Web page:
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Tsitsipas beats Fritz to end US men’s hopes in Australia


Taylor Fritz of the United States reacts during his fourth round match against Stefanos Tsitsipas of Greece at the Australian Open tennis championships in Melbourne, Australia, Monday, Jan. 24, 2022. (AP Photo/ Andy Brownbill)


For Taylor Fritz, the difference between reaching the Grand Slam quarter-finals for the first time and missing out again narrowed to three points in a 3.5-hour five-set loss to Stefanos Tsitsipas at the Open. Australia.

Fritz, 24, was aiming to put an American back in the quarterfinals of a major tournament. Tennys Sandgren in 2020 was the last to do so, reaching the last eight in Australia.

Last year, for the first time since 2015, no American reached the quarter-finals of a major. And after Maxime Cressy lost in four sets to US Open champion Daniil Medvedev in the Monday afternoon heat, it was all down to Fritz.

The No. 20 seed won the first set over Tsitsipas – last year’s French Open runner-up – and, after giving up the second, took the lead again by winning the third set with a crossover forehand at the curling at 10:42 p.m.

This is where experience made the difference at Rod Laver Arena, Melbourne Park’s main show ground. Fritz was playing in the fourth round for the first time in his 22nd Grand Slam event and was 0-5 against the top 5 players in the majors.

Tsitsipas had been here before and had plenty of support in the stands from Melbourne’s large Greek community.

Tsitsipas rallied from two sets to beat Rafael Nadal in the quarter-finals last year before losing in the semis to Medvedev. He went a step further at Roland Garros.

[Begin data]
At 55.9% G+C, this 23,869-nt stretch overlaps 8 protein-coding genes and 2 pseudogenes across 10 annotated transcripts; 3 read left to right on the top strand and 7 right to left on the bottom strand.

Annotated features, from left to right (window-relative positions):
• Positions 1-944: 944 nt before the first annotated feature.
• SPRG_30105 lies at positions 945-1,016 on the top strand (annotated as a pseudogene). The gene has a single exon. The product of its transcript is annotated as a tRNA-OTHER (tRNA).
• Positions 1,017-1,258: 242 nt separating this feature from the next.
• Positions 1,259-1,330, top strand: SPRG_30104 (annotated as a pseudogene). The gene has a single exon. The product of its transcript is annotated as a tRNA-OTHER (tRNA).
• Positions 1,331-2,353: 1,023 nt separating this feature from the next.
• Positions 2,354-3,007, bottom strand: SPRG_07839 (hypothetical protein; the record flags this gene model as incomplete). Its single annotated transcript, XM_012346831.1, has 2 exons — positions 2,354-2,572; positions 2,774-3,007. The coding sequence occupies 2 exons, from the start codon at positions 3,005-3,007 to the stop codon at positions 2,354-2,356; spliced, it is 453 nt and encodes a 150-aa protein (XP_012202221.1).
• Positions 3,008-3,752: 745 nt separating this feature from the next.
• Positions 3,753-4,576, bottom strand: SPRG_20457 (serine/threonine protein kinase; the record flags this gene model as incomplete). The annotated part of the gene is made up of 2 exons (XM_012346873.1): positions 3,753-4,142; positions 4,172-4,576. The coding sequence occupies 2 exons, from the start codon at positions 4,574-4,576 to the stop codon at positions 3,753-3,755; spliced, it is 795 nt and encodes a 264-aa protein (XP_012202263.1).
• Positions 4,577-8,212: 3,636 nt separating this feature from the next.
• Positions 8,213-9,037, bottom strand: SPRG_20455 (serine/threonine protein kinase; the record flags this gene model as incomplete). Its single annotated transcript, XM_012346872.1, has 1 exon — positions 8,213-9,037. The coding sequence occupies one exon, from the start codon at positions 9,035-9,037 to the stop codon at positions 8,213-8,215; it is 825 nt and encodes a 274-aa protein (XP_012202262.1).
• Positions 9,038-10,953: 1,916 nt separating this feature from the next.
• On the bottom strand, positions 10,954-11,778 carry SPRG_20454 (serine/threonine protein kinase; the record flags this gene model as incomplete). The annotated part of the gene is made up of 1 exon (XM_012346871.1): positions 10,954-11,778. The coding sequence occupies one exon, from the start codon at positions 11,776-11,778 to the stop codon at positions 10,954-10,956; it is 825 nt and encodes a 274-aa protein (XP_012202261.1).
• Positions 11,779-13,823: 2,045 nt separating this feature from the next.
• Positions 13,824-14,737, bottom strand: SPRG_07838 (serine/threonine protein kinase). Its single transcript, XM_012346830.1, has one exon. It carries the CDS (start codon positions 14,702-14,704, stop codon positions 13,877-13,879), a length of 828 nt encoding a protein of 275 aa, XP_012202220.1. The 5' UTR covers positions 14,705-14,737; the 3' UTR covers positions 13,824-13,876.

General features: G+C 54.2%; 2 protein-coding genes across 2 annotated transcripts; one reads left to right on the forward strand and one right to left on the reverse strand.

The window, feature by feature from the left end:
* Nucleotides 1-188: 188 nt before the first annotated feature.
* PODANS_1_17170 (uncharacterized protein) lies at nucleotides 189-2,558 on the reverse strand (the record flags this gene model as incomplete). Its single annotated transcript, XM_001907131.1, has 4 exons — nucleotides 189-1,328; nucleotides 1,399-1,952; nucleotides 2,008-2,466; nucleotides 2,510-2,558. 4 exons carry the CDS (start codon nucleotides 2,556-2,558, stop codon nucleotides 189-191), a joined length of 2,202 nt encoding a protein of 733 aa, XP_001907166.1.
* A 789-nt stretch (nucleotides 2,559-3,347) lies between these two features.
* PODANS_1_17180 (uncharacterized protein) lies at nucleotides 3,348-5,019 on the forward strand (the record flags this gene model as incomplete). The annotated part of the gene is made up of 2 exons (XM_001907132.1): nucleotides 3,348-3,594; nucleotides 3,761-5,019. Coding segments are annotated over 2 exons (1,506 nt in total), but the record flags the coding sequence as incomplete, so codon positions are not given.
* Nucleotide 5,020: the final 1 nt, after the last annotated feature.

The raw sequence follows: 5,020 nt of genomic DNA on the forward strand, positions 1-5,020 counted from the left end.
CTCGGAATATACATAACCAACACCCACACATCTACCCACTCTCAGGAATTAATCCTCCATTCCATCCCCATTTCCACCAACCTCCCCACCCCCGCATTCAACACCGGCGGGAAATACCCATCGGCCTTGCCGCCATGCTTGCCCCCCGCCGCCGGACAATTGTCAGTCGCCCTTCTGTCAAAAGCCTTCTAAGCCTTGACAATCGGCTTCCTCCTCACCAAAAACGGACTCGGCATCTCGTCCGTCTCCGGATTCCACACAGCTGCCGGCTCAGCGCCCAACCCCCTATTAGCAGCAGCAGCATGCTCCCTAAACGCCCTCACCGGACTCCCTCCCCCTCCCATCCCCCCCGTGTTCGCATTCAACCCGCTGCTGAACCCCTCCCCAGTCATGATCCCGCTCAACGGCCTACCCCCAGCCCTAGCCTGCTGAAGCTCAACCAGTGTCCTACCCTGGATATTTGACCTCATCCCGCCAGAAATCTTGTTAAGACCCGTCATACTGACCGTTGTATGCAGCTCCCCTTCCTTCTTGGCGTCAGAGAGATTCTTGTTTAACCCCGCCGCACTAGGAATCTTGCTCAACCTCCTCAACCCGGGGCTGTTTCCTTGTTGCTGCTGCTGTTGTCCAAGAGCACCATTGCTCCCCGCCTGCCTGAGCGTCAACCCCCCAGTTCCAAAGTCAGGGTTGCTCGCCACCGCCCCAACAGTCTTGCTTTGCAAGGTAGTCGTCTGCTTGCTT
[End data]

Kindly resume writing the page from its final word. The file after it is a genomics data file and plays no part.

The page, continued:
So when Fritz gave him a break point chance in the ninth game of the fifth set, only his second look in the set, Tsitsipas stepped up. Fritz scored a volley to give Tsitsipas the break, and the fourth-seeded Greek cruised to a 4-6, 6-4, 4-6, 6-3, 6-4 victory two minutes after midnight to wrap up the eighth day.

“At the end of the day, I had a bit of a hard time finishing some points that I needed to finish,” Fritz said. “He served really well under pressure, but I can’t give him those breaks I made.

“The three times I got busted were more than giveaways from me, and not so much anything he did other than play me.”

Still, Fritz said he would take a lot of positives out of a tough loss.

“I felt like I played pretty well,” he said. “I definitely could have won that game.”

It wasn’t just a feeling either. The stats were really close. Tsitsipas hit 53 winners and committed 44 unforced errors; Fritz had 52 winners against 37 unforced errors.

And the serve and return percentages were comparable. The big difference was on break point conversions: Tsitsipas converted three of his five chances, while Fritz was 2 of 15.

On Wednesday, Tsitsipas will face number 11 Jannik Sinner, who ended Australia’s hopes in the men’s tie with a 7-6(3), 6-3, 6-4 victory over Alex de Minaur. Medvedev will continue his bid to become the first man in the Open era to claim his second Grand Slam title at the very next major when he faces No.9 Felix Auger-Aliassime, who rallied to beat the champion of the US Open 2014 Marin Cilic 2- 6, 7-6 (7), 6-2, 7-6 (4).

Tsitsipas said it took him a while to figure out how to deal with the way Fritz brought the game to him.

“I knew it was going to get physical. I kept reminding myself, go ahead, do the work. Do not abandon. A little more patience,” he said. “It was important to have the crowd with me. I feel like they had my back when things got tough.

“It was important to have that kind of atmosphere today, and it paid off in the end.”


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